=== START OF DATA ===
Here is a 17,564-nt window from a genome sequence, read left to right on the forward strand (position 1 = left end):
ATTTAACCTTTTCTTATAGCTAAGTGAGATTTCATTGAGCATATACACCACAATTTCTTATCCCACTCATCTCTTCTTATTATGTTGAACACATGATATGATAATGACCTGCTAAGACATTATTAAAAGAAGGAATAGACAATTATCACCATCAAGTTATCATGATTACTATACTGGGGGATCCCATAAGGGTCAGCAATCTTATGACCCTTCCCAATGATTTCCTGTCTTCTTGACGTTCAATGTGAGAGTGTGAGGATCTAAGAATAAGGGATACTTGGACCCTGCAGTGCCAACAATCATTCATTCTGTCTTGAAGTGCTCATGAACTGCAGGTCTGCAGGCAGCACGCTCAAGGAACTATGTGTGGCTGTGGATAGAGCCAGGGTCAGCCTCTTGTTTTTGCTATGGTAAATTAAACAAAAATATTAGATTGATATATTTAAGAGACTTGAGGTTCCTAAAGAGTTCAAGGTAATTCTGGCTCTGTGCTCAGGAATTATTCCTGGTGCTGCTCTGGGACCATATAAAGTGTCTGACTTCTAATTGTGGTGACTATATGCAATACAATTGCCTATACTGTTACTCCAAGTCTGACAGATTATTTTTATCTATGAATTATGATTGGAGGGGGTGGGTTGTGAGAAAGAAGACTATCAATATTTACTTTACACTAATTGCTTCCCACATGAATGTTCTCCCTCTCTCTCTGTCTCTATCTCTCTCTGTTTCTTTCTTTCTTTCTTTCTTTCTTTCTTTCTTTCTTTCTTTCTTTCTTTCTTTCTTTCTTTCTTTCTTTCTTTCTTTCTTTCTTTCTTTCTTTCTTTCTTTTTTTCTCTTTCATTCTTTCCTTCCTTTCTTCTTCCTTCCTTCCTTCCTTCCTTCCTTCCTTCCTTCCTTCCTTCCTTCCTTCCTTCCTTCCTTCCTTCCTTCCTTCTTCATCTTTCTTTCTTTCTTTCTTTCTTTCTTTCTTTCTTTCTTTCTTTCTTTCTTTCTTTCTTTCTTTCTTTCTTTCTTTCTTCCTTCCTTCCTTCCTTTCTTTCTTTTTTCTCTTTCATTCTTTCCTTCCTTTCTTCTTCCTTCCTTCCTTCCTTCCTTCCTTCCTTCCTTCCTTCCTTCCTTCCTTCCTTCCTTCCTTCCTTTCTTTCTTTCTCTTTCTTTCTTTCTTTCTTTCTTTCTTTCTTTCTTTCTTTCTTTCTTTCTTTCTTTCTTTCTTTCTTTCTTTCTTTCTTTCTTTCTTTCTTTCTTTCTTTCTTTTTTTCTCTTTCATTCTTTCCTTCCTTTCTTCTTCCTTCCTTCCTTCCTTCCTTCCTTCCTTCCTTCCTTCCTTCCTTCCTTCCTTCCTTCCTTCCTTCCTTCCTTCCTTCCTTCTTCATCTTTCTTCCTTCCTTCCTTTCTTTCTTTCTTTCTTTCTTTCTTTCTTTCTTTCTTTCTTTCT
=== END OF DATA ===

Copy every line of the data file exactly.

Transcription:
Here is a 17,564-nt window from a genome sequence, read left to right on the forward strand (position 1 = left end):
ATTTAACCTTTTCTTATAGCTAAGTGAGATTTCATTGAGCATATACACCACAATTTCTTATCCCACTCATCTCTTCTTATTATGTTGAACACATGATATGATAATGACCTGCTAAGACATTATTAAAAGAAGGAATAGACAATTATCACCATCAAGTTATCATGATTACTATACTGGGGGATCCCATAAGGGTCAGCAATCTTATGACCCTTCCCAATGATTTCCTGTCTTCTTGACGTTCAATGTGAGAGTGTGAGGATCTAAGAATAAGGGATACTTGGACCCTGCAGTGCCAACAATCATTCATTCTGTCTTGAAGTGCTCATGAACTGCAGGTCTGCAGGCAGCACGCTCAAGGAACTATGTGTGGCTGTGGATAGAGCCAGGGTCAGCCTCTTGTTTTTGCTATGGTAAATTAAACAAAAATATTAGATTGATATATTTAAGAGACTTGAGGTTCCTAAAGAGTTCAAGGTAATTCTGGCTCTGTGCTCAGGAATTATTCCTGGTGCTGCTCTGGGACCATATAAAGTGTCTGACTTCTAATTGTGGTGACTATATGCAATACAATTGCCTATACTGTTACTCCAAGTCTGACAGATTATTTTTATCTATGAATTATGATTGGAGGGGGTGGGTTGTGAGAAAGAAGACTATCAATATTTACTTTACACTAATTGCTTCCCACATGAATGTTCTCCCTCTCTCTCTGTCTCTATCTCTCTCTGTTTCTTTCTTTCTTTCTTTCTTTCTTTCTTTCTTTCTTTCTTTCTTTCTTTCTTTCTTTCTTTCTTTCTTTCTTTCTTTCTTTCTTTCTTTCTTTCTTTCTTTTTTTCTCTTTCATTCTTTCCTTCCTTTCTTCTTCCTTCCTTCCTTCCTTCCTTCCTTCCTTCCTTCCTTCCTTCCTTCCTTCCTTCCTTCCTTCCTTCCTTCCTTCTTCATCTTTCTTTCTTTCTTTCTTTCTTTCTTTCTTTCTTTCTTTCTTTCTTTCTTTCTTTCTTTCTTTCTTTCTTTCTTTCTTCCTTCCTTCCTTCCTTTCTTTCTTTTTTCTCTTTCATTCTTTCCTTCCTTTCTTCTTCCTTCCTTCCTTCCTTCCTTCCTTCCTTCCTTCCTTCCTTCCTTCCTTCCTTCCTTCCTTCCTTTCTTTCTTTCTCTTTCTTTCTTTCTTTCTTTCTTTCTTTCTTTCTTTCTTTCTTTCTTTCTTTCTTTCTTTCTTTCTTTCTTTCTTTCTTTCTTTCTTTCTTTCTTTCTTTCTTTTTTTCTCTTTCATTCTTTCCTTCCTTTCTTCTTCCTTCCTTCCTTCCTTCCTTCCTTCCTTCCTTCCTTCCTTCCTTCCTTCCTTCCTTCCTTCCTTCCTTCCTTCCTTCCTTCTTCATCTTTCTTCCTTCCTTCCTTTCTTTCTTTCTTTCTTTCTTTCTTTCTTTCTTTCTTTCTTTCT